Polly Trainor, MD
Riverview Health Physicians OB/GYN
No matter your age, it’s always important to establish a dialogue with your gynecologist and get answers to your health questions. But when you’re on the cusp of or currently experiencing menopause, you may need to modify those questions for your healthcare provider. Doing so will help you navigate the changes in your body—and help you understand what these changes will mean for you in the future.
If you’re in your 40s, you should still be in the habit of annual gynecological exams. During this exam, you should have the following:
- Clinical breast exam
- Pelvic exam
- Pap test every two or three years, depending on your medical history
During your examination, you can also discuss any of the following topics or questions with your gynecologist:
- Your menstruation cycle and last period
- Problems such as pain, lumps or irregular bleeding
- Results of your recent tests
- Any other concerns about your reproductive and sexual health
If you’re in your 40s and 50s, you should begin discussing menopause with your gynecologist at your yearly checkup. The average age at which menopause begins is sometime after age 45, although it can begin as early as your 30s, and some women do not experience it until their mid 50s or later.
Perimenopause or premenopause refers to the years (up to 10) before menopause, during which periods may become irregular. Menopause is defined as 12 consecutive months without a menstrual period, during which time a woman’s ovaries will no longer produce estrogen. On average, menopause may affect a woman for six to 13 years.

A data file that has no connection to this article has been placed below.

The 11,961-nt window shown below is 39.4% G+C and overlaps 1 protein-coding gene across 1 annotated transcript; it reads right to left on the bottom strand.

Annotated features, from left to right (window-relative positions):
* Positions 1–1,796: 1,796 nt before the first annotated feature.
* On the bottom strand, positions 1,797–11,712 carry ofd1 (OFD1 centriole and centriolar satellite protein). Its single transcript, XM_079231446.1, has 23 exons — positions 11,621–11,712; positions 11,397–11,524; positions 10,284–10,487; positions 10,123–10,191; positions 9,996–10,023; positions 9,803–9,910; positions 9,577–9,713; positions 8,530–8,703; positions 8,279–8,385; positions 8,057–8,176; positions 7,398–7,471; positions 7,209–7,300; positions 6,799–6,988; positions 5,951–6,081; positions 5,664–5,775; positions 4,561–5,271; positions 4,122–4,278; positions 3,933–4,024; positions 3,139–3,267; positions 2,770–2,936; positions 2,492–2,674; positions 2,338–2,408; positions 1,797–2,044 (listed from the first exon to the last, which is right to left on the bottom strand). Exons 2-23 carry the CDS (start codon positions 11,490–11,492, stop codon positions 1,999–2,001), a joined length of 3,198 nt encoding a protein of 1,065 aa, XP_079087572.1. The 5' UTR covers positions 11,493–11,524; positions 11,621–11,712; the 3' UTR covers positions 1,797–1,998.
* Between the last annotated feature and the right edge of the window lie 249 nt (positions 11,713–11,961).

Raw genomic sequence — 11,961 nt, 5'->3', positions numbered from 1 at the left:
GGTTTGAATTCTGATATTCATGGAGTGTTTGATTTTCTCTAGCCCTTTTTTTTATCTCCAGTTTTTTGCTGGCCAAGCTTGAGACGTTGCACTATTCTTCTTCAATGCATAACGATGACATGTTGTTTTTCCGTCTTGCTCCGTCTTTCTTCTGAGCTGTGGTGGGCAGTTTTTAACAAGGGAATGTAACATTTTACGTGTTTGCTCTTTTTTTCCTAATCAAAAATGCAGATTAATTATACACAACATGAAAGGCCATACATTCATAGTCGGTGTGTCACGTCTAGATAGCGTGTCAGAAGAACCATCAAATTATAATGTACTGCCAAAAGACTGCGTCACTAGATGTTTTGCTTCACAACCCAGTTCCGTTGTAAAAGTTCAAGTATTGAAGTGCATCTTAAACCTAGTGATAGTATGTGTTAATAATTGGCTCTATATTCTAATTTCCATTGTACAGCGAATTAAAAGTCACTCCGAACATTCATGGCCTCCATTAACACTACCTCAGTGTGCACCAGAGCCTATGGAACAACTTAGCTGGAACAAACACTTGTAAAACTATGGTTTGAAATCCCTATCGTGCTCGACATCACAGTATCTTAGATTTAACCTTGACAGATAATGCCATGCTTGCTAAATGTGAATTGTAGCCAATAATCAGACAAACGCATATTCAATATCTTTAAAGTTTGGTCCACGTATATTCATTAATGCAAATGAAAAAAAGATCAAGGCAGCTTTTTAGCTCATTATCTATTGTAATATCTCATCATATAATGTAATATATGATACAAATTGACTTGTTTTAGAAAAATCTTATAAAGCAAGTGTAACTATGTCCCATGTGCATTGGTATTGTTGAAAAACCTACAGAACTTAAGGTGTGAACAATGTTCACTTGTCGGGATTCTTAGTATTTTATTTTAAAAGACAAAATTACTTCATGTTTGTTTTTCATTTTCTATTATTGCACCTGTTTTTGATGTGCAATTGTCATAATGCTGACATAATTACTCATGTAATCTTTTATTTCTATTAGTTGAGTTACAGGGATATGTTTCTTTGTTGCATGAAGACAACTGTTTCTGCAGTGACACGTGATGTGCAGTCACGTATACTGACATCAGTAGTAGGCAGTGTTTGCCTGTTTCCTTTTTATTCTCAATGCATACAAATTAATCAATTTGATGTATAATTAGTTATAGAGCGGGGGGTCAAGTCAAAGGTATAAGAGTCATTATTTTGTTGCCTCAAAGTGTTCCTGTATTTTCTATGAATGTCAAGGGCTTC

When you stop getting your period, the risk of pregnancy usually disappears. But menopause affects every woman differently, so it’s always best to talk with your healthcare provider. Some common questions that may come up include:
- During perimenopause, should I switch to a low-dose birth control pill?
- What are the benefits of low-dose birth control pills?
- What are the benefits and risks of hormone therapy?
- During menopause, do I still have to worry about birth control or pregnancy?
- Sex has become painful. What can I do to make it more enjoyable?
- What else should I know about my sexual health before, during and after menopause?
Keep in mind that your gynecologist is an excellent source of information about what to expect in the coming years. If you worry about your menopausal symptoms or whether what you’re experiencing is normal, discussing these concerns can give you an idea of what to expect, ease your fears and have you feeling better about the next chapter of your life. Get in touch with your OB/GYN physician for more information on menopause.
Sources: MedicinePlus.gov, WomensHealth.gov